But I was really upset that the Kishore biopic didn't happen at the time. If there's a political question at a press conference, I'll have a hypocritical answer, or I'll clam up, or wriggle out of it. We could only see him during holidays — in Ooty, Kashmir or Switzerland. What I was like while dating a girl in school, and what I am now, and what I will be to my girlfriend later or my wife, will be very different. But there is a different sense of evolvement so far as love in my life is concerned. I'm so obsessed with my films, my life at the movies, and working through the year, that I don't really get to meet people, unless I travel, or it's a chance encounter. Film people are amazing, but I'd like to, you know, go on a date… I think it'll be hard for that person though, because of the kind of lives we live. But if you meet somebody who's sorted, and if you're yourself sorted… I like to become non-interesting after, so I can save the interesting parts for my movies. It's still definitely on my to-do list — a big ambition. I don't mean fantasy in the sense that it'd take the audience away to another time or place that they can't connect with.
That way, he reminds you more of Aamir Khan until, thankfully, Kiran Rao happened to him. I can't walk out of a marriage with tears in my eyes. Now whether those movies were good/bad is subjective. Bombay Velvet was a film I loved on paper; it was a film that I would stand by. And it was the same instinct that made me sign on Besharam and Anjaana Anjaani. I am going to have lots of failures in my life; hopefully I'll have some successes too. As for the star-actor issue, or trying to become a star while remaining an actor, I think you just have to become capable at your job. If you're honest, a good person, and your intentions are correct, you will become a star. As long as people don't judge me for what's written about.
And, as Ranbir admits it himself, he's certainly nothing like Rishi Kapoor, his wildly exuberant father! I didn't know how to understand and deal with failures. Also, somewhere I was working with the same filmmakers — Imtiaz (Rockstar, Tamasha), Ayan (Wake Up Sid, Yeh Jawani Hai Deewani), Karan (Ae Dil Hai Mushkil) — because they had stories to tell, that I wanted to be a part of. I can't pursue an ambition, be selfish, and have a girl make me realise what my true dreams are, so I can come back to her! All that the film industry cares about is if you're the star, then your poster must guarantee bums on seats in the first weekend. You can't really concentrate on 'ki mein star kaise banoonga', and begin to design things around it; I don't think that works out well for anybody. Having come back home after an under-grad course in direction (from the US), I was around 20, a star-kid, getting attention from a lot of directors willing to work with me. My father asked me if I might want to go back to the US and do something for a year. In a practical form, yes (it helps) that you're working with other actors, doing scenes, and so you're putting it (the craft) into a method. I never had a PR person because I really don't know how to play the game.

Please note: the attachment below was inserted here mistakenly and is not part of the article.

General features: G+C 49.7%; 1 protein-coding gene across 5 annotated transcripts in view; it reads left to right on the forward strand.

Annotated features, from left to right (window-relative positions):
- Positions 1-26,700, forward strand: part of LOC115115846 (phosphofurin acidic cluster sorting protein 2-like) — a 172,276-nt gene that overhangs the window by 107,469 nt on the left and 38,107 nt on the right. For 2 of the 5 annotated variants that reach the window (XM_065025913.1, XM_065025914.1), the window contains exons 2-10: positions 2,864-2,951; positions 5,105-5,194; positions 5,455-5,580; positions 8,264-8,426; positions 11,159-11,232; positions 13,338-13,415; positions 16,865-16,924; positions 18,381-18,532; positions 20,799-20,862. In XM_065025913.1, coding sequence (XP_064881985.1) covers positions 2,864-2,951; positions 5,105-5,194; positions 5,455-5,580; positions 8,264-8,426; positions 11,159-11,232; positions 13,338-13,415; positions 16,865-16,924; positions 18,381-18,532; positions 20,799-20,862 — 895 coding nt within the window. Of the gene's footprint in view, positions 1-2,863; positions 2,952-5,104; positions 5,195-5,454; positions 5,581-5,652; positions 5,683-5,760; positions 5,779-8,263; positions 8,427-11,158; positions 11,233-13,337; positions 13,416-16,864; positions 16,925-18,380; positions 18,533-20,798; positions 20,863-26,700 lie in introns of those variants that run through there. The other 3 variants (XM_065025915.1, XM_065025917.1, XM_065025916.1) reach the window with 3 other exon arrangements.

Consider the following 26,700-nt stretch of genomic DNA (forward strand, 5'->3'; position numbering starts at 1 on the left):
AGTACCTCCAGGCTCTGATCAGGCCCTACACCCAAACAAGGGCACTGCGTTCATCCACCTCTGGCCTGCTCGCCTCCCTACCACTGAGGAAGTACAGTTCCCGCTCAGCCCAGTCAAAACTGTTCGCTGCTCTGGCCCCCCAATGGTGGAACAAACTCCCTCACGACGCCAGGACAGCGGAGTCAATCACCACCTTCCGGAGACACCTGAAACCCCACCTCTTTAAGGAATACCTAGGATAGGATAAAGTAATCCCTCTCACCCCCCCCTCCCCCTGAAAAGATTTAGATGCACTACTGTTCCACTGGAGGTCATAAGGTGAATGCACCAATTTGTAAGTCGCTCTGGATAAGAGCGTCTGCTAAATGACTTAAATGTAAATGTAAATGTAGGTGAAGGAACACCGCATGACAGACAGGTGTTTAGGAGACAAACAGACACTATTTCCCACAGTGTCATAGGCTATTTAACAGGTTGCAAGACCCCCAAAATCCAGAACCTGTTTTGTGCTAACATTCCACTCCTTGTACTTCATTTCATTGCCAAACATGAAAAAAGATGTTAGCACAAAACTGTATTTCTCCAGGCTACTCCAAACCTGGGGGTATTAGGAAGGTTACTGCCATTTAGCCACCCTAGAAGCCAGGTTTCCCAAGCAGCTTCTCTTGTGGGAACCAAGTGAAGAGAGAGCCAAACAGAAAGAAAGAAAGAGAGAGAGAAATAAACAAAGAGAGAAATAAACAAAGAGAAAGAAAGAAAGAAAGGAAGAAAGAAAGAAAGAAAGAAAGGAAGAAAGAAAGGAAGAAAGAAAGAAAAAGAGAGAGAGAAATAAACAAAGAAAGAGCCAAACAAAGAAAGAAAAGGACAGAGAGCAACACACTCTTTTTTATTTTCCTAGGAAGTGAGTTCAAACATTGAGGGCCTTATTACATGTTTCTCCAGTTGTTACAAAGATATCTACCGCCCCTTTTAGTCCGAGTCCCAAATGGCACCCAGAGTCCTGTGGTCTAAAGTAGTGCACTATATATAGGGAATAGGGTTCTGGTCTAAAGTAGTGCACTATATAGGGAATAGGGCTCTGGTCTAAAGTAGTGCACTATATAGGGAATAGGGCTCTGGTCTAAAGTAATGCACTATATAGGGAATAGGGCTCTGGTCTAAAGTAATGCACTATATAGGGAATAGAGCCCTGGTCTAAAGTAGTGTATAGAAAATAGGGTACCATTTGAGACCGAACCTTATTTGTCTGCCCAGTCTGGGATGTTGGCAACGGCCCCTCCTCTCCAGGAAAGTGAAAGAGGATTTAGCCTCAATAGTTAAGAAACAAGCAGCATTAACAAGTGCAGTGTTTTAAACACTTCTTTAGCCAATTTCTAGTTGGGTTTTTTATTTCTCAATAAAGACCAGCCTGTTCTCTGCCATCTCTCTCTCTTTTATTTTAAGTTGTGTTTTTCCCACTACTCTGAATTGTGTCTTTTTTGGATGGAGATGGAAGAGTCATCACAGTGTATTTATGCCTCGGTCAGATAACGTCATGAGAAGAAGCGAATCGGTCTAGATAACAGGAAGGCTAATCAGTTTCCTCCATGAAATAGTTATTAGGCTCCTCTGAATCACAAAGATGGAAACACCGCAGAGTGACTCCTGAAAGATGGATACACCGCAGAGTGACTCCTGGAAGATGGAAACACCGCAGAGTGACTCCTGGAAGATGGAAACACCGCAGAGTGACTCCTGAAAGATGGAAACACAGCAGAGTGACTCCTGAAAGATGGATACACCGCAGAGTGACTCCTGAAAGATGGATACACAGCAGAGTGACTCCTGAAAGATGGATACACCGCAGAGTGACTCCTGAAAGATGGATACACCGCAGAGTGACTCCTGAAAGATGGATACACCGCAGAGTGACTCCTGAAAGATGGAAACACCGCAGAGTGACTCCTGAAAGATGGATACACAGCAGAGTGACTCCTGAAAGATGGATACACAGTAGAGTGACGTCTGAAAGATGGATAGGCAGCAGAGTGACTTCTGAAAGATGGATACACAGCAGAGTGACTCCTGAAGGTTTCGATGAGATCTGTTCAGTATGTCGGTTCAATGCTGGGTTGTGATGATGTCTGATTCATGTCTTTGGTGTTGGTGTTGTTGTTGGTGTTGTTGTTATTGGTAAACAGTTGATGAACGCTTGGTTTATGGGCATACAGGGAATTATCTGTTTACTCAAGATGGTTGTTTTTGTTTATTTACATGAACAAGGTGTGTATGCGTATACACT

A 24x7 actor, and in the case of Jagga Jasoos, a producer, Ranbir is very much out there — taking calls, doing interviews, on-camera, off-camera, through the evening, at Bandra's Mehboob studio, where we meet. In my career, what's always paid off have been the risks. I'm not here to prove to people that I'm a great actor, and that I only get great reviews, and awards. Speaking of distinction between star and actor, you have attempted to bridge the two.Unlike their western counterparts, the Indian paparazzi have a rather dull life.The ferocity with which most Bollywood stars declare they are single and 'happy' you'd imagine the everyone in our filmi flock are distant cousins of Sheldon Cooper.It was the same party where Shah Rukh Khan and Salman Khan had their infamous brawl.It was only in 2009, when the two met officially as they teamed up for their film, their chemistry became the talk of the town.
Recommended Read: 6 Most Romantic And Inspiring Bollywood Couples Interestingly, Ranbir and Katrina were introduced to each other by Deepika Padukone in 2008, whom he was dating at that time.